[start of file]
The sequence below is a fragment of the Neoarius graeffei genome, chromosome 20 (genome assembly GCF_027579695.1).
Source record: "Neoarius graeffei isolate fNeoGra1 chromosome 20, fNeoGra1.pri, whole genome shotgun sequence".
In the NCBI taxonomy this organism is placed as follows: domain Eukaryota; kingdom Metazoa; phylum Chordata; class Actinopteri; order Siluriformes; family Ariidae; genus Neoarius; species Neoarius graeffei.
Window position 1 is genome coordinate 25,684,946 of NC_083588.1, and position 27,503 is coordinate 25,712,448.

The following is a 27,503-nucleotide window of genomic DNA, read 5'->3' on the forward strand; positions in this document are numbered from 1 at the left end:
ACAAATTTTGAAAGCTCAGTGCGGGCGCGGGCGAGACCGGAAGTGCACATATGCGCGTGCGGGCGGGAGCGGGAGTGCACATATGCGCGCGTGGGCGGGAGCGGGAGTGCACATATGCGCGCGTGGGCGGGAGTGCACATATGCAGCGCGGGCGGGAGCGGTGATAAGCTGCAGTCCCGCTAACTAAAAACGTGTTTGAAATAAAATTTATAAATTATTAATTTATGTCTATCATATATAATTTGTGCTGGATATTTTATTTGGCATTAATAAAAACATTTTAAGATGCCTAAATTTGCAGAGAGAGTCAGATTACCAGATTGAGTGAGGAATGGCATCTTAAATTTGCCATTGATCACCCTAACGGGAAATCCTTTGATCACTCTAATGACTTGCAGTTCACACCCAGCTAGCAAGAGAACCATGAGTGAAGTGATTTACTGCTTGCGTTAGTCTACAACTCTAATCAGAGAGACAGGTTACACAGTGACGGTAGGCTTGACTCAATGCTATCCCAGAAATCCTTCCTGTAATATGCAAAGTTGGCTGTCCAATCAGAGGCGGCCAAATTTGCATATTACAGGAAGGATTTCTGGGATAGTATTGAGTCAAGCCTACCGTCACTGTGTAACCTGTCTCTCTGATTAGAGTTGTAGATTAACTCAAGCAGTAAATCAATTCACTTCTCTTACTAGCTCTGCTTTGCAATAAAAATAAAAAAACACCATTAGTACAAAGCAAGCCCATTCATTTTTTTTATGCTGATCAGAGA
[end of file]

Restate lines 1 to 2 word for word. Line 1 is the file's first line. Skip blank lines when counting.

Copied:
The sequence below is a fragment of the Neoarius graeffei genome, chromosome 20 (genome assembly GCF_027579695.1).
Source record: "Neoarius graeffei isolate fNeoGra1 chromosome 20, fNeoGra1.pri, whole genome shotgun sequence".